The nature of monologues is to be addressed to the audience directly as much if not more than the stage environment. Conventionally, the audience sits up and listens closer. In this production the audience is alert and engaged from the get go. As Death enters and requests mobile phones be switched off, the pre-show chatter is diverted and acknowledges his request. Chatter isn’t entirely quelled and remarks fly on every entrance by a subsequent performer.

The Metropolitan (John Daviskas) eulogizing the assets of the holy departed.

The Metropolitan (John Daviskas) eulogizing the assets of the holy departed.

“Ah, here she is! It’s Evelyn.”

“Hmm, Stavros has lost weight.”

It’s clear there is a familiarity between the performers and their audience that has been accumulating over years of offering and attendance.

When each eulogy begins with an address to the deceased, someone has to voice the audience concerns that the latest performer has made a mistake. Clearly the dead man was named for someone else.

“Get it right, it’s so-and-so in that coffin.”

“No. It’s supposed to be a different person, now.”

As each monologue is given, audience members comment and add short anecdotes among themselves. It’s clear and loud that they can relate. Occasionally the performers were heckled within the context of the character that they were presenting.

Without even having to try, the fourth wall is down. Why did the Pop-Up Globe troupe have to put such an effort? Could it be that the answer lies with the audience?

The widow

The Widow (Evelyn Tsavales)

I’m apt to hypothesize that a lot has to do with the fact that the Hellenic Art Theatre have a relationship with their audience that spans many decades. There is a familiarity of faces across the fourth wall and also between the pews of the auditorium. They are not the disconnected group that attend the larger commercial theatres of the city. They share the migrant experience that binds them whether its mink on the shoulders or uni books in the backpack or personal connections to the company. There is security in this familiarity.  It’s something that I’m betting this audience shares with that of the audiences at the Globe in the age of Elizabeth and James. Then, there was the homogenous experience of being citizens of London who waited for the theatre for their drama where for decades HA Theatre’s audience waited for HA Theatre to be the sole provider of theirs.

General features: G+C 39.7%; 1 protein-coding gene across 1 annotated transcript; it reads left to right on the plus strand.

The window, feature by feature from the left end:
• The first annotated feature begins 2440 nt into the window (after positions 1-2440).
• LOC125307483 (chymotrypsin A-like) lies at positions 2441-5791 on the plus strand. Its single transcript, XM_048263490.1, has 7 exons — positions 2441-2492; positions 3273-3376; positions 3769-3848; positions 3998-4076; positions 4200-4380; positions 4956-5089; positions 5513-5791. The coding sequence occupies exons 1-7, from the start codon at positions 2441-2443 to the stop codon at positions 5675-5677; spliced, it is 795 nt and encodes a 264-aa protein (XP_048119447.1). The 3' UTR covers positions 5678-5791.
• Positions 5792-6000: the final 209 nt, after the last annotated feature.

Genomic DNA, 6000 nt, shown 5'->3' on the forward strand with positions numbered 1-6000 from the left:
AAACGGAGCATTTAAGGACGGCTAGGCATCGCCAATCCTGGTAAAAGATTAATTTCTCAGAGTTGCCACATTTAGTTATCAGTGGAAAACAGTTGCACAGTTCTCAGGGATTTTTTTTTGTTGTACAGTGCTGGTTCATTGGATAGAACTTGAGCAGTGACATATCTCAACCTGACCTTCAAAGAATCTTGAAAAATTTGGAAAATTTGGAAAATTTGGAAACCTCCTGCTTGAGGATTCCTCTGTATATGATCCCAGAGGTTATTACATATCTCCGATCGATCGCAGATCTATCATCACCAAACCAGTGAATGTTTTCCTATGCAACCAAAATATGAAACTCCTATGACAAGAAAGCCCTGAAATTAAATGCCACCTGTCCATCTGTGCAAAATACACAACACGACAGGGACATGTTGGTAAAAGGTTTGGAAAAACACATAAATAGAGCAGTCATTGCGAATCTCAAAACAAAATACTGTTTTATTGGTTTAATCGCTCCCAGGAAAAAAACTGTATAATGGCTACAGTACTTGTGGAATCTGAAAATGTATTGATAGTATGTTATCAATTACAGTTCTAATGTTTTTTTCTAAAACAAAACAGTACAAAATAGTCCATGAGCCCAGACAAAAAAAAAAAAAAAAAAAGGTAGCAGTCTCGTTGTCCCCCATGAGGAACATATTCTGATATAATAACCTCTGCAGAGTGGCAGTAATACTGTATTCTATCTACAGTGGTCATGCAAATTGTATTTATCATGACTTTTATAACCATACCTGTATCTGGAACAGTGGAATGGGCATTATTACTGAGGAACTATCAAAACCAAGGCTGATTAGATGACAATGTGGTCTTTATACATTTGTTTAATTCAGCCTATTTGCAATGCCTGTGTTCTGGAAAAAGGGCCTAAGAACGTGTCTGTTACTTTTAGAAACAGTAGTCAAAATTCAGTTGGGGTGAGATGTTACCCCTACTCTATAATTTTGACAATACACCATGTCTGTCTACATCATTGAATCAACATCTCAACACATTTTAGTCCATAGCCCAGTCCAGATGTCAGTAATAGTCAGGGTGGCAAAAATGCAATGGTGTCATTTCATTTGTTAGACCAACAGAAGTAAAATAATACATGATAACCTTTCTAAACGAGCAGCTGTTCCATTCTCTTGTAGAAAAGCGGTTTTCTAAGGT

A lot has to do with the comedy as well. When they offer Euripides’ tragedy, The Trojan Women later in the year, I can’t imagine that there’ll be heckling.

With such an abundance of audience banter – how do the performers deal with it?

The General

The General (Stavros Economidis)

It would take a seasoned performer with the resilience of a street performer or swift repartee of a stand-up comedian to take it all in stride and keep the momentum of the written text going. That’s how I imagine the King’s Men, Shakespeare’s company, to have been like. The exercise of the same members of the ensemble, play after play in front of a familiar audience would insite asides, heckling and banter that Shakespeare never recorded.

The cast of the Hellenic Art Theatre take it all in stride and offer a very enjoyable night at the theatre.

Pushing Up Daisies or Τα Ραδικια Αναποδα is playing at the Mantouridion Greek Theatre at the Addison Rd Community Complex in Marrickville until 30th September. English surtitles are projected throughout the performance. Bookings:

The Pop-Up Globe is offering Shakespeare in Moore Park from this September and October.